The nomination of Betsy DeVos as secretary of education has inspired a good deal of conversation – from qualms about her qualifications to explainers about her background to praise for her record as a bullish proponent for market-based school choice.
As a school choice advocate, DeVos’ has clear priorities – expanding state private school vouchers, education tax credits and charter schools – but how much impact does the Secretary of Education have on individual state policies?
Let’s take a look at the U.S. Secretary of Education job to find out.
1. What does the U.S. Secretary of Education do?
The Secretary of Education is a dual role. As head of the U.S. Department of Education, the secretary advises the department, and proposes and executes legislation that deals with federal influence over education policy.
The secretary is also a member of the president’s cabinet. In that capacity, the secretary is the lead adviser to the President on federal policies, programs and activities related to education in the United States.
And, interestingly, the secretary of education is 15th in line of succession to the president.
2. How much influence do they have over individual states’ education policy?
Education is primarily a state and local responsibility in the United States. Less than 9 percent of the money spent on education comes from the federal government.
But the U.S. Department of Education and the Secretary of Education can make requests and offer the states guidance, regulations and additional grants for local education. And, as they write, the department “works hard to get a big bang for its taxpayer-provided bucks.”
That’s where those guidance and regulations come in – the department can attach strict stipulations on what they expect to see in return for that money. That was one of the most controversial aspects of President Barack Obama administration’s Race to the Top grants, a series of grants created to spur education innovation and reforms in states and local districts.
In return for those federal grants, the administration asked for specific things, including the adoption of common standards, school turnaround initiatives, tying tests to teacher evaluations and charter school expansion. They were controversial. Critics said the federal government overstepped its bounds by enticing states to adopt certain measures. Supporters say it helped spark a wave of reform across the country.
The department also oversees civil rights matters in education – it can pull funding from districts if it identifies discrimination based on race, disability, sexual orientation, income or gender identity.
3. Can the Secretary of Education make policy?
Instead, they’re in charge of implementing and overseeing laws. Laws written by Congress and signed by the president.
A clear example of this is the new federal education law, the Every Student Succeeds Act. Congress passed it as a rewrite to No Child Left Behind. It was then signed into law by President Obama.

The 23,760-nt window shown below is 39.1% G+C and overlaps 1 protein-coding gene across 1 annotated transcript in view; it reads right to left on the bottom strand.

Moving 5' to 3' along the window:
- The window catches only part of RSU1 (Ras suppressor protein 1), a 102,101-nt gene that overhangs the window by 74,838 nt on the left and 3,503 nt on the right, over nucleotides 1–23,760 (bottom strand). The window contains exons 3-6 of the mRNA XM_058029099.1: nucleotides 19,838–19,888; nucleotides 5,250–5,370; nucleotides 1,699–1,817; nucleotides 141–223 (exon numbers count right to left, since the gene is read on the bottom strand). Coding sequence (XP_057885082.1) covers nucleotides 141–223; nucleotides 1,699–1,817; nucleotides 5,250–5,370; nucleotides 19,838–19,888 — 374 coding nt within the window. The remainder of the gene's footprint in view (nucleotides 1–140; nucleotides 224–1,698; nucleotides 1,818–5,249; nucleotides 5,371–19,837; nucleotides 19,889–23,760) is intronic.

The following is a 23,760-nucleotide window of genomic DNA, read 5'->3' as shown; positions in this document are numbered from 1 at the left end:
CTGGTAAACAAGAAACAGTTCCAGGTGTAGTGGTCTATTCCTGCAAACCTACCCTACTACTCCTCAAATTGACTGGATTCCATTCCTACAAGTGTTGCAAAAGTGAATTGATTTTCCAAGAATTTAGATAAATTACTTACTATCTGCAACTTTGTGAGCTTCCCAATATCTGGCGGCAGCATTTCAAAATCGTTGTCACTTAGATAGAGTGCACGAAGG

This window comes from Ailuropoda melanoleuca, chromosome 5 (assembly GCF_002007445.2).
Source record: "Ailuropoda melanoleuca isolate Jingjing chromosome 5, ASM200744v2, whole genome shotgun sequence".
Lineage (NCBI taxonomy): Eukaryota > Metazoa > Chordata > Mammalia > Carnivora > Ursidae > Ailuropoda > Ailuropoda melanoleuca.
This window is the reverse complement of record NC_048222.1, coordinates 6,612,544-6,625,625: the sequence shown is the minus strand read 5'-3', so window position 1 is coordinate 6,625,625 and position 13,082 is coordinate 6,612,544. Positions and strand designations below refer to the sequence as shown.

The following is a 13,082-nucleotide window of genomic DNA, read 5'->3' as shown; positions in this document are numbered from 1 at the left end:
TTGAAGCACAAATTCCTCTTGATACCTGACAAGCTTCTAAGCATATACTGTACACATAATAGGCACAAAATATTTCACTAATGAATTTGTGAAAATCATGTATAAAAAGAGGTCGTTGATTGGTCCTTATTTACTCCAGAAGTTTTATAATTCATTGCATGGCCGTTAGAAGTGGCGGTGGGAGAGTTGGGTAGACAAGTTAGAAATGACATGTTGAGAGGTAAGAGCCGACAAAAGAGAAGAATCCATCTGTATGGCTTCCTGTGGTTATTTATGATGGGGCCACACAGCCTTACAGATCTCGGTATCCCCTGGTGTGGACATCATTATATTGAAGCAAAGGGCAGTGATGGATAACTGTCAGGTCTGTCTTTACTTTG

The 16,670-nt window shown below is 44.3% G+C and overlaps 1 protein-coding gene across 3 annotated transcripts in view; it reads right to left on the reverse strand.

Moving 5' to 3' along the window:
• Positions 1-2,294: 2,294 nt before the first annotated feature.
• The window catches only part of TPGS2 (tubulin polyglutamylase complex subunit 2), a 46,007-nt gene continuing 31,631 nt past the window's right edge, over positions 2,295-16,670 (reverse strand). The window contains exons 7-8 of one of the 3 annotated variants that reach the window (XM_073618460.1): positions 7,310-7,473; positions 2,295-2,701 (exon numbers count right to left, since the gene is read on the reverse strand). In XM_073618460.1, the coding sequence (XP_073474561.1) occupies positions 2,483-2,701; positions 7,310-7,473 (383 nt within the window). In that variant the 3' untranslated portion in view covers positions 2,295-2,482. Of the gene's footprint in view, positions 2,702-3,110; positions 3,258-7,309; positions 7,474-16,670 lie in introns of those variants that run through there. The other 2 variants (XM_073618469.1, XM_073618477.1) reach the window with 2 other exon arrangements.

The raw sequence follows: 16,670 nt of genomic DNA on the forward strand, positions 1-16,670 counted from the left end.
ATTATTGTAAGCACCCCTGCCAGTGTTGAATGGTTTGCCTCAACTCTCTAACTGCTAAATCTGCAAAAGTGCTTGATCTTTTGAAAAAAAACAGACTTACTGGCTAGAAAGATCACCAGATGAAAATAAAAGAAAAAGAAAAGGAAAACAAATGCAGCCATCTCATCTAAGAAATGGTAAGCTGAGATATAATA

Now, the education department is in charge of enacting that law and overseeing implementation.
4. So, can Trump’s pick actually privatize U.S. schools?
It’s highly unlikely. There are a number of factors at play.
Remember, less than 9 percent of spending on public K-12 schools comes from the federal government. All of that money is already earmarked for specific groups of children, like students with disabilities and students from low-income families.
So, where will the money for President-elect Trump’s $20 billion school choice proposal actually come from? Well, it’s still a question.
The education department could offer grants that ask for school choice expansion, in return. It could be similar to the Obama administration’s Race to the Top grants. But getting the $20 billion into a budget passed by Congress may be very hard.
Trump’s plan also asks states to pledge another $110 billion to school choice. That may be infeasible, Kevin Carey explains in the New York Times.
States don’t have that kind of money lying around. The only plausible source is existing school funding. But even if Ms. DeVos were to find a willing governor and state legislature, it’s not that easy. Roughly half of all nonfederal education funding comes from local property taxes raised by over 13,000 local school districts. They and their elected representatives will have a say, too.
This is where the intersection of geography and politics makes any national voucher plan much more difficult to enact. The practicality of school choice is highly related to population density. Children need to be able to get from home to school and back again every day. In a large metropolis with public transportation, there could be dozens of schools within reasonable travel distance of most families. In a small city, town or rural area, there will be few or none.
And population density, as Americans saw in the last election, is increasingly the dividing line of the nation’s politics. A significant number of Mr. Trump’s most ardent supporters live in sparsely populated areas where school choice is logistically unlikely. At the same time, many of the municipalities where market reforms are theoretically much easier to put in voted overwhelmingly against the president-elect.